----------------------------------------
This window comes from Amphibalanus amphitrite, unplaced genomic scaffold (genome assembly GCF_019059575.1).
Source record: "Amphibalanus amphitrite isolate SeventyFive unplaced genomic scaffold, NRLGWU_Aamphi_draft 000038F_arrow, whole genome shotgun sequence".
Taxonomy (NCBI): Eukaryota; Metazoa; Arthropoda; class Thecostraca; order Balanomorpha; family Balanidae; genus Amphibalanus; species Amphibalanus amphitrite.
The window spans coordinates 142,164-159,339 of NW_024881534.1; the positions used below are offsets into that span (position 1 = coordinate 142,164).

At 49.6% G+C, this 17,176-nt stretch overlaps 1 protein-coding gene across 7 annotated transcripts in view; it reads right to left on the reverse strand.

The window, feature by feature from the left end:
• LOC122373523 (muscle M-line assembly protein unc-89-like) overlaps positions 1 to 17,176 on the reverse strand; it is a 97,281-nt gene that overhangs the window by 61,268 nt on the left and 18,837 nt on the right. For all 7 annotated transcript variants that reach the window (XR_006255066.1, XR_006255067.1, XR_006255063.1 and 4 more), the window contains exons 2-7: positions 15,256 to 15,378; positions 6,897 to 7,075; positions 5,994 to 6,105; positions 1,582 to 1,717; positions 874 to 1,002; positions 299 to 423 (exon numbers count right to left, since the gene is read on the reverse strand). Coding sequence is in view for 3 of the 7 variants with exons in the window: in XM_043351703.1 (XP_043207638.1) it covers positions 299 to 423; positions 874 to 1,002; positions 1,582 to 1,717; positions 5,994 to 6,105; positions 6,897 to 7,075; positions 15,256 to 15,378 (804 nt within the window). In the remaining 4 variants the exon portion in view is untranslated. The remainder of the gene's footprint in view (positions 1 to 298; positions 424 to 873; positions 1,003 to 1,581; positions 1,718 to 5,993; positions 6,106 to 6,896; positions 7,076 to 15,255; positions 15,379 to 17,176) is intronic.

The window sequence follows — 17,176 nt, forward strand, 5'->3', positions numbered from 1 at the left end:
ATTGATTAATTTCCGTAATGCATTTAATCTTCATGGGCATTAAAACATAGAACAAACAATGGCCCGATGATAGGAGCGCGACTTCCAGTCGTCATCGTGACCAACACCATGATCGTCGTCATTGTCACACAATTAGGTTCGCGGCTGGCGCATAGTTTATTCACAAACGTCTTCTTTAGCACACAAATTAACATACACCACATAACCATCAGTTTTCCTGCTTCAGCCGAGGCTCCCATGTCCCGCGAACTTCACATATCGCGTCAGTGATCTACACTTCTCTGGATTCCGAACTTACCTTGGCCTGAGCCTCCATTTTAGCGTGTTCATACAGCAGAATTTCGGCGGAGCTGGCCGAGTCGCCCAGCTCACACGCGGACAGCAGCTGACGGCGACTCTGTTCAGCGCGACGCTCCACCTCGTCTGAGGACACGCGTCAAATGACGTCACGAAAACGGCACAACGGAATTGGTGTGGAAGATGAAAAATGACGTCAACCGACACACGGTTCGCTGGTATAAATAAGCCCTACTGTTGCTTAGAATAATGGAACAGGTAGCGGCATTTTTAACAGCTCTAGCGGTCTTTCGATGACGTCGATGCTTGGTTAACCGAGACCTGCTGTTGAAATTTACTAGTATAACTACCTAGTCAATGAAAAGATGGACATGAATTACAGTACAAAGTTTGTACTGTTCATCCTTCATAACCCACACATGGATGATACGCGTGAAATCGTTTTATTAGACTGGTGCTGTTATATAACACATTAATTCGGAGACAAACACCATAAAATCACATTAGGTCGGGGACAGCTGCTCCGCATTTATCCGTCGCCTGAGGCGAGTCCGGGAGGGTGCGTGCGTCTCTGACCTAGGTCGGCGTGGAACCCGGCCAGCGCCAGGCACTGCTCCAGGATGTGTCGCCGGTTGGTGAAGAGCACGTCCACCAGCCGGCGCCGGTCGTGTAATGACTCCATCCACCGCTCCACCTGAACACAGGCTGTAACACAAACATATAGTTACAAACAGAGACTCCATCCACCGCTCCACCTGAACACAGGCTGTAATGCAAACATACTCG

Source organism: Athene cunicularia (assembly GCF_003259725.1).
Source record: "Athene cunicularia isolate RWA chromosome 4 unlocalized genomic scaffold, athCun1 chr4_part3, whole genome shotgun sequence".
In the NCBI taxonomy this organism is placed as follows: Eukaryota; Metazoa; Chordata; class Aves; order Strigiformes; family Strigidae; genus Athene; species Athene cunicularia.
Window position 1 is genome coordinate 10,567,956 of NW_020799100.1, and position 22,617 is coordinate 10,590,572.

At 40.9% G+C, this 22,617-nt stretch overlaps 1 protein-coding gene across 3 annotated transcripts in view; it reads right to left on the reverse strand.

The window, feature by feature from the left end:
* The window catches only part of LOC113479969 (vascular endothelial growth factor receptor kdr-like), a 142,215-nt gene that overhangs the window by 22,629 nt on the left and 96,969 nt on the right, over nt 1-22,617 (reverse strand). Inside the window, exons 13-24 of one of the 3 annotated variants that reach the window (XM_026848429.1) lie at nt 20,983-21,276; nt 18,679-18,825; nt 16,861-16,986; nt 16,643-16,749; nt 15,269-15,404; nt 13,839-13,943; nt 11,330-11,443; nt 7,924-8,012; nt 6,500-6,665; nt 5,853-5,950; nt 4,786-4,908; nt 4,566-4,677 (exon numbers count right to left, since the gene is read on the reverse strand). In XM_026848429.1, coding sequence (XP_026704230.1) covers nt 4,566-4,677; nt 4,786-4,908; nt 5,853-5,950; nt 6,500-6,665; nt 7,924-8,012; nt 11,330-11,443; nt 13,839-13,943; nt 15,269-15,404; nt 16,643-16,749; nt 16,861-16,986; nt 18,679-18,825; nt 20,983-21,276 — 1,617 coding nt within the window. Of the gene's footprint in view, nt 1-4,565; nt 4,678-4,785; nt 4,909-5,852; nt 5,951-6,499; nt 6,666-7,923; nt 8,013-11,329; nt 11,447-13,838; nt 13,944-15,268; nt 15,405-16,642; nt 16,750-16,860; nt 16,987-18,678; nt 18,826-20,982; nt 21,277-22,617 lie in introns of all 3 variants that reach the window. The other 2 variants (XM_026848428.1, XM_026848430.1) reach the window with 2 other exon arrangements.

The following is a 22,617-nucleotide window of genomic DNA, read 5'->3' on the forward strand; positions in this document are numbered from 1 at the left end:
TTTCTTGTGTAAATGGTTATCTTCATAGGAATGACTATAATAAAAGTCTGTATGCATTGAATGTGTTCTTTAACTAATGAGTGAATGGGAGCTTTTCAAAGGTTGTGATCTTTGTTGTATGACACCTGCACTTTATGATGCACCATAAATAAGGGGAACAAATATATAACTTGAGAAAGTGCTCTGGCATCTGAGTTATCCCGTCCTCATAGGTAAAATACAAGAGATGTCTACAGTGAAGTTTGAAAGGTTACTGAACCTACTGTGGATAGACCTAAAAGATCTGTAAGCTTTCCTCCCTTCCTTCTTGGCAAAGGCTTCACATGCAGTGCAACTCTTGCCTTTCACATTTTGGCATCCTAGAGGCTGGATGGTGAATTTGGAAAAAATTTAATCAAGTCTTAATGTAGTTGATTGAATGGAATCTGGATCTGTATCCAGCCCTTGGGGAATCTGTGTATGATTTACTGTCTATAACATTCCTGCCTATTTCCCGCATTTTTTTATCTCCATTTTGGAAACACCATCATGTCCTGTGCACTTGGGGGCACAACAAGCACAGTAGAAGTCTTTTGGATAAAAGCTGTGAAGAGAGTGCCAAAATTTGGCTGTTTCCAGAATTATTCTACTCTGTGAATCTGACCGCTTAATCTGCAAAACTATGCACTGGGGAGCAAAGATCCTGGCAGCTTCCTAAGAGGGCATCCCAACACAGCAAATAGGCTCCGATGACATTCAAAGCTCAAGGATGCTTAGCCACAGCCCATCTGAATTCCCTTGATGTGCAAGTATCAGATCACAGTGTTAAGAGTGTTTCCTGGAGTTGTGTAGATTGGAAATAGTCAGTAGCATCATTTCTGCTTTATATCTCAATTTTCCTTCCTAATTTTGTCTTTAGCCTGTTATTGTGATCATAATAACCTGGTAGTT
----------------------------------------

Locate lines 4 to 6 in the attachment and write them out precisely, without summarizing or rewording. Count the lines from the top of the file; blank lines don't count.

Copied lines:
The window spans coordinates 142,164-159,339 of NW_024881534.1; the positions used below are offsets into that span (position 1 = coordinate 142,164).

At 49.6% G+C, this 17,176-nt stretch overlaps 1 protein-coding gene across 7 annotated transcripts in view; it reads right to left on the reverse strand.

The window, feature by feature from the left end: